A New Way to InvestWhen peer to peer lending first started, the biggest name in the market was Prosper. I was skeptical about the whole business of peer to peer lending and it showed in my review of Prosper, which was more about peer to peer lending than it was about Prosper itself. Since then, with the arrival of SEC oversight and other competing businesses like Lending Club, I have a little more faith in peer to peer lending networks.

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 Investing 
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Lending Club 250,000th Lender $2,500 Giveaway

Email Newsletter subscribers will already know this (you should sign up if you haven’t already, you get a couple free eBooks!) but Lending Club is running a promotion this September where you could win $2,500 if you are Lending Club’s 250,000th subscriber.

Click here to sign up and if you are the 250,000th registered investor, you win $2,500. You don’t have to invest a thing, you just need to become a registered investor.

If you do invest, the average return over the last twelve months has been 9.6% APY, which is a pretty nice return. Can’t beat that with the stock market over the same period of time! I’m personally not an investor because I can’t be, Maryland residents can’t invest through Lending Club, but I probably would’ve given it a try if I were allowed to. So it goes sometimes.

Contest ends when September ends, be sure to review the contest terms & conditions to confirm your eligibility. Good luck!


 Investing 
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Who Can Invest at Lending Club?

Try it Now! Join Lending Club.In the comments of the $100 Lending Club giveaway, Reader Barry said it would’ve been nice if I had notified you all about the restriction on Lending Club investors. Well Barry, you asked and thus you shall receive!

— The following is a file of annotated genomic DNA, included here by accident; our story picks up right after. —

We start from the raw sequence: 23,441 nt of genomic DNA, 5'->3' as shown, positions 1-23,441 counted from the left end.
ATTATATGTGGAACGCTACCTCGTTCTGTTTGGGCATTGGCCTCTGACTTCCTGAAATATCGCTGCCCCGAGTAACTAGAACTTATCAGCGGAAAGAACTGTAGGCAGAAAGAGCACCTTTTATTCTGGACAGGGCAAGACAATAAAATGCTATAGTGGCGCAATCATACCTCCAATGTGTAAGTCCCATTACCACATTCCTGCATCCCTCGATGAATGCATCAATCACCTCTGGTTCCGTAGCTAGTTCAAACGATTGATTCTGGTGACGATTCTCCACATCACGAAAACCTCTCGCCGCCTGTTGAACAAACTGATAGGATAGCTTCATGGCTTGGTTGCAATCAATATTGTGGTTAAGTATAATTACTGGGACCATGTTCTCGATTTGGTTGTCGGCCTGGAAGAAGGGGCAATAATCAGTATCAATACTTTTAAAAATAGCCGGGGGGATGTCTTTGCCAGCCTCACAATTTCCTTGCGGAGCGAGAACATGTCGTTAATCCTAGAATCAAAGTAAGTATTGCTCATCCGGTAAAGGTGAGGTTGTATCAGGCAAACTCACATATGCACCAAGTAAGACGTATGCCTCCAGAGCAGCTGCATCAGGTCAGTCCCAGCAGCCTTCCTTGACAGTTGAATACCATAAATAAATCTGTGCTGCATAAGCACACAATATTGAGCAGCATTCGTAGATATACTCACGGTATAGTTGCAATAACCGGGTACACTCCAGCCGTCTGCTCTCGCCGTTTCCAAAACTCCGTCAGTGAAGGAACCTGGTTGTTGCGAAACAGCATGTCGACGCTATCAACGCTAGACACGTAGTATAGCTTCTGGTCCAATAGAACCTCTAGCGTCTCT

There are two parts to Lending Club. There is the actual Lending Club site, where you invest in notes (loans), and there is the Note Trading Platform, where you can trade notes.

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 Debt 
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Borrowing Money from Social Lending Networks

Payday Loan StorefrontFollowing up on Jim’s guide to social lending networks, this is my story of doing business with Prosper, which is a lot like Lending Club. Although Prosper is in a quiet period, my experience with them is indicative of the basic social lending process, and should mirror what you’d get at other active social lending sites.

I hired a local landscaper and dirt mover last June to correct a horrible grading job in my back yard. For the basic hardscaping (dirt removal, retaining wall, and grading), he quoted $5,000. Of course, I needed the cash on hand. I looked at my local credit union first, which could go as low as 9%. Then I heard about Prosper on Clark Howard’s show, and checked it out. After registering and verifying the usual stuff, I created my loan page. Within a week, my loan had been funded.

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 Investing 
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Guide to Social Lending Networks

Certificate of deposit rates are abysmal, high yield savings account interest rates are worse, and the stock market is insanely volatile… which is why so many people have started to turn towards social lending networks like LendingClub, Prosper and Pertuity Direct.

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 Investing 
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Four Peer-to-Peer Loan Investor Tips

Screenshot of LendingClubScared off by stocks and real estate but seeking a higher return than a savings account? Consider testing social lending, where individuals loan money to each other. The returns can be quite attractive, but these loans are often quite risky as well.